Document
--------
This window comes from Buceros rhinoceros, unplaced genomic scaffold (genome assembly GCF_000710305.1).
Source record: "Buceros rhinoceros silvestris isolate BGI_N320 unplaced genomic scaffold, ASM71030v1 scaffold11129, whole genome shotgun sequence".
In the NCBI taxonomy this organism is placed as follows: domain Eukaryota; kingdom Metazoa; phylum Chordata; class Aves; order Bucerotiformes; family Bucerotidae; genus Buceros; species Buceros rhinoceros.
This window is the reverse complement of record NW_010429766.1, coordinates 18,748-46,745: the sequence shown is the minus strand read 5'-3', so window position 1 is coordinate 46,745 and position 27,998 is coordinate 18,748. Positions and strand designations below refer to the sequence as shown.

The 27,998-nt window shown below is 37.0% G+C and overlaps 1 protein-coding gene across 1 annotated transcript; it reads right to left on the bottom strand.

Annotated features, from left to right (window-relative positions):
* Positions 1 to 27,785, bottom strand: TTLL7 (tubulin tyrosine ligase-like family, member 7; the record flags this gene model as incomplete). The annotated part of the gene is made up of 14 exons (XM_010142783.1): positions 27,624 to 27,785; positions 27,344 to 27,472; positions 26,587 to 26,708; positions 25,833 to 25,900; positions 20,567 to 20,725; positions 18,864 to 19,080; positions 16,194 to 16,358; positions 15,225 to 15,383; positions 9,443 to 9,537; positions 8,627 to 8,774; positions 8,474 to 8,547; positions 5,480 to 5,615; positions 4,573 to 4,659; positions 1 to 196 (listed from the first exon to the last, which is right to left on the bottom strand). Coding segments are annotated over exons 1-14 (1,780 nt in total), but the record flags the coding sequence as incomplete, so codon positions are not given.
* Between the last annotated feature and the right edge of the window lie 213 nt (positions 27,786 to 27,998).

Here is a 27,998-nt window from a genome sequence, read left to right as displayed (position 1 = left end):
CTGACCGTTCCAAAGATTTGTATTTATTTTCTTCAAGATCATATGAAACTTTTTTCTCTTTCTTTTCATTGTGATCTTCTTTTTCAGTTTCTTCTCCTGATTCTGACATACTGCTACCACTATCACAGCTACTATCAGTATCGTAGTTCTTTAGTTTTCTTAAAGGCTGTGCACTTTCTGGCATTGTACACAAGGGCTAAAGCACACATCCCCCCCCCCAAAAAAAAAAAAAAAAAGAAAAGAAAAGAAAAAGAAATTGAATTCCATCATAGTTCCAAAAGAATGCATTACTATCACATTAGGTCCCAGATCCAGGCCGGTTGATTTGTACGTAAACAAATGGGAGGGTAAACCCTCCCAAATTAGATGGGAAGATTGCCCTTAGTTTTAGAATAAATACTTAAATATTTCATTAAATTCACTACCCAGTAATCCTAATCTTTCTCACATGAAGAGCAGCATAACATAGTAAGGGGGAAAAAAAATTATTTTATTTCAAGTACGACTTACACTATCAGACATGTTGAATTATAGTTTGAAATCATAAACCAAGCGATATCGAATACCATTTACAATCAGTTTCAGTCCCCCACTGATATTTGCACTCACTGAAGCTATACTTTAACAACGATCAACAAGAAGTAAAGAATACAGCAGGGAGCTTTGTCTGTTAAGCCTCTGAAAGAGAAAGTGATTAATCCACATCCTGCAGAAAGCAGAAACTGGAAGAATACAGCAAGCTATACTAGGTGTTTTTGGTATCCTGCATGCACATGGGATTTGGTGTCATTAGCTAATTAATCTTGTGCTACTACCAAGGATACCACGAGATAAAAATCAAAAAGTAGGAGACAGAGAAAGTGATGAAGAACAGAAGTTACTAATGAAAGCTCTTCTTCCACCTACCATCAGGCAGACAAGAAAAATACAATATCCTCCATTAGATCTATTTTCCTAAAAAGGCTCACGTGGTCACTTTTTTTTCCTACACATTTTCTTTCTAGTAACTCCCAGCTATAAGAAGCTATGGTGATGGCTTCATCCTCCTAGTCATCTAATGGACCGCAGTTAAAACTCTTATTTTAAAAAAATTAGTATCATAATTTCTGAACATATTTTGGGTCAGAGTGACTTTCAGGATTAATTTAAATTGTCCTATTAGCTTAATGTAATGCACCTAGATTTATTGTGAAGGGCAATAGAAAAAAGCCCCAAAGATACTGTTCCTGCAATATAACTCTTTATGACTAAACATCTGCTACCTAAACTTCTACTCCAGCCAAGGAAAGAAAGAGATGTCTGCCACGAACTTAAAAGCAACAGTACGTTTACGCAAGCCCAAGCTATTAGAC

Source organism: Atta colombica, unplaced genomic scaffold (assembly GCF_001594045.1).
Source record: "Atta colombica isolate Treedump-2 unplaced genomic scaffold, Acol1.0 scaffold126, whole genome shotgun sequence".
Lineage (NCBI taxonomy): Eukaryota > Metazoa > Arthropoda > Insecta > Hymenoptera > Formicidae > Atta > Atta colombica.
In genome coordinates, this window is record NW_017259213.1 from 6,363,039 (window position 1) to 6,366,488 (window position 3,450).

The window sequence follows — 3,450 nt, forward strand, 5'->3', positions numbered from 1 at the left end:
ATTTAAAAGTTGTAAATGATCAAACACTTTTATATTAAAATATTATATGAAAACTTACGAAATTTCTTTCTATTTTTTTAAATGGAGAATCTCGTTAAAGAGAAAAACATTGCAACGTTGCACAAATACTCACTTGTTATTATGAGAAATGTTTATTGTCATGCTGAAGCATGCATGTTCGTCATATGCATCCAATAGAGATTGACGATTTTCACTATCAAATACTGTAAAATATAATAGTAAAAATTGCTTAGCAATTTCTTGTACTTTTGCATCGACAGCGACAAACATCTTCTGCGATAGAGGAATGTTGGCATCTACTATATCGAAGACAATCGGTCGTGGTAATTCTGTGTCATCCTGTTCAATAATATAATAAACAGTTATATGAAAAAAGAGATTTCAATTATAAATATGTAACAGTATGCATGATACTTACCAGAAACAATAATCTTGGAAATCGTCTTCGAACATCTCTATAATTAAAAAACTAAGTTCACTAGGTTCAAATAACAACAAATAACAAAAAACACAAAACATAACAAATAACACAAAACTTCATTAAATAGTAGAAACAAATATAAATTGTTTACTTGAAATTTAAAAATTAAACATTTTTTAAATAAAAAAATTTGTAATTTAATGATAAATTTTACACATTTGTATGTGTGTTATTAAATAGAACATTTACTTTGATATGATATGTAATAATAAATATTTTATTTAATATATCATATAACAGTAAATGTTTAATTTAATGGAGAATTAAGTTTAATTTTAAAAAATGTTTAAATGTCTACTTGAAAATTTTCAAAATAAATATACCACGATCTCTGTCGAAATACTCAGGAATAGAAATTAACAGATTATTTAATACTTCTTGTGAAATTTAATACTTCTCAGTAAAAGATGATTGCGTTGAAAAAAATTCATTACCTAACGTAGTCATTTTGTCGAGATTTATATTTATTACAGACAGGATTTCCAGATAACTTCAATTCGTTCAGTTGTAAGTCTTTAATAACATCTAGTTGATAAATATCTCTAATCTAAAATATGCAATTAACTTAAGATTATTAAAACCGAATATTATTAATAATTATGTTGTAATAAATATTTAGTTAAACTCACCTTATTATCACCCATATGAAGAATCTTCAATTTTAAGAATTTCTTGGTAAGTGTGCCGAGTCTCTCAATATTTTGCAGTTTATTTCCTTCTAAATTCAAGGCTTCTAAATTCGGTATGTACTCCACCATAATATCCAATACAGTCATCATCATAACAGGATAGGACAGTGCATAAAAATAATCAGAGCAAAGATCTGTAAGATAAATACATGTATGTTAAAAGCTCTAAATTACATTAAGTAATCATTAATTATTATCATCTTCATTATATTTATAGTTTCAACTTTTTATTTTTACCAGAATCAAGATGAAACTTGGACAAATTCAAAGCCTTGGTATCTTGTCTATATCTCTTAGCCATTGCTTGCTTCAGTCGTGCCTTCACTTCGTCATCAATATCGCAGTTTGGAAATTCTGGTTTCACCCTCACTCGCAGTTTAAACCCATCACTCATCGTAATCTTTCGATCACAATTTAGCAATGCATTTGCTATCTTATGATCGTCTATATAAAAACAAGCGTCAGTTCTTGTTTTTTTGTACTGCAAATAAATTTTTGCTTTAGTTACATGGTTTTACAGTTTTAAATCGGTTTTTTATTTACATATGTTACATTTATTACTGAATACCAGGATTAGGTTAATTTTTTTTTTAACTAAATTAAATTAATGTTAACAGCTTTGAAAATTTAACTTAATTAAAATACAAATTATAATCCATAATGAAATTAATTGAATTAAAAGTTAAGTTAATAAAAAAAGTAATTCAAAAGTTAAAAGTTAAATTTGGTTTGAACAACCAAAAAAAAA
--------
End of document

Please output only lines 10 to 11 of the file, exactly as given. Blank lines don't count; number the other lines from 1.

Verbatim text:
CTGACCGTTCCAAAGATTTGTATTTATTTTCTTCAAGATCATATGAAACTTTTTTCTCTTTCTTTTCATTGTGATCTTCTTTTTCAGTTTCTTCTCCTGATTCTGACATACTGCTACCACTATCACAGCTACTATCAGTATCGTAGTTCTTTAGTTTTCTTAAAGGCTGTGCACTTTCTGGCATTGTACACAAGGGCTAAAGCACACATCCCCCCCCCCAAAAAAAAAAAAAAAAAGAAAAGAAAAGAAAAAGAAATTGAATTCCATCATAGTTCCAAAAGAATGCATTACTATCACATTAGGTCCCAGATCCAGGCCGGTTGATTTGTACGTAAACAAATGGGAGGGTAAACCCTCCCAAATTAGATGGGAAGATTGCCCTTAGTTTTAGAATAAATACTTAAATATTTCATTAAATTCACTACCCAGTAATCCTAATCTTTCTCACATGAAGAGCAGCATAACATAGTAAGGGGGAAAAAAAATTATTTTATTTCAAGTACGACTTACACTATCAGACATGTTGAATTATAGTTTGAAATCATAAACCAAGCGATATCGAATACCATTTACAATCAGTTTCAGTCCCCCACTGATATTTGCACTCACTGAAGCTATACTTTAACAACGATCAACAAGAAGTAAAGAATACAGCAGGGAGCTTTGTCTGTTAAGCCTCTGAAAGAGAAAGTGATTAATCCACATCCTGCAGAAAGCAGAAACTGGAAGAATACAGCAAGCTATACTAGGTGTTTTTGGTATCCTGCATGCACATGGGATTTGGTGTCATTAGCTAATTAATCTTGTGCTACTACCAAGGATACCACGAGATAAAAATCAAAAAGTAGGAGACAGAGAAAGTGATGAAGAACAGAAGTTACTAATGAAAGCTCTTCTTCCACCTACCATCAGGCAGACAAGAAAAATACAATATCCTCCATTAGATCTATTTTCCTAAAAAGGCTCACGTGGTCACTTTTTTTTCCTACACATTTTCTTTCTAGTAACTCCCAGCTATAAGAAGCTATGGTGATGGCTTCATCCTCCTAGTCATCTAATGGACCGCAGTTAAAACTCTTATTTTAAAAAAATTAGTATCATAATTTCTGAACATATTTTGGGTCAGAGTGACTTTCAGGATTAATTTAAATTGTCCTATTAGCTTAATGTAATGCACCTAGATTTATTGTGAAGGGCAATAGAAAAAAGCCCCAAAGATACTGTTCCTGCAATATAACTCTTTATGACTAAACATCTGCTACCTAAACTTCTACTCCAGCCAAGGAAAGAAAGAGATGTCTGCCACGAACTTAAAAGCAACAGTACGTTTACGCAAGCCCAAGCTATTAGAC

Source organism: Atta colombica, unplaced genomic scaffold (assembly GCF_001594045.1).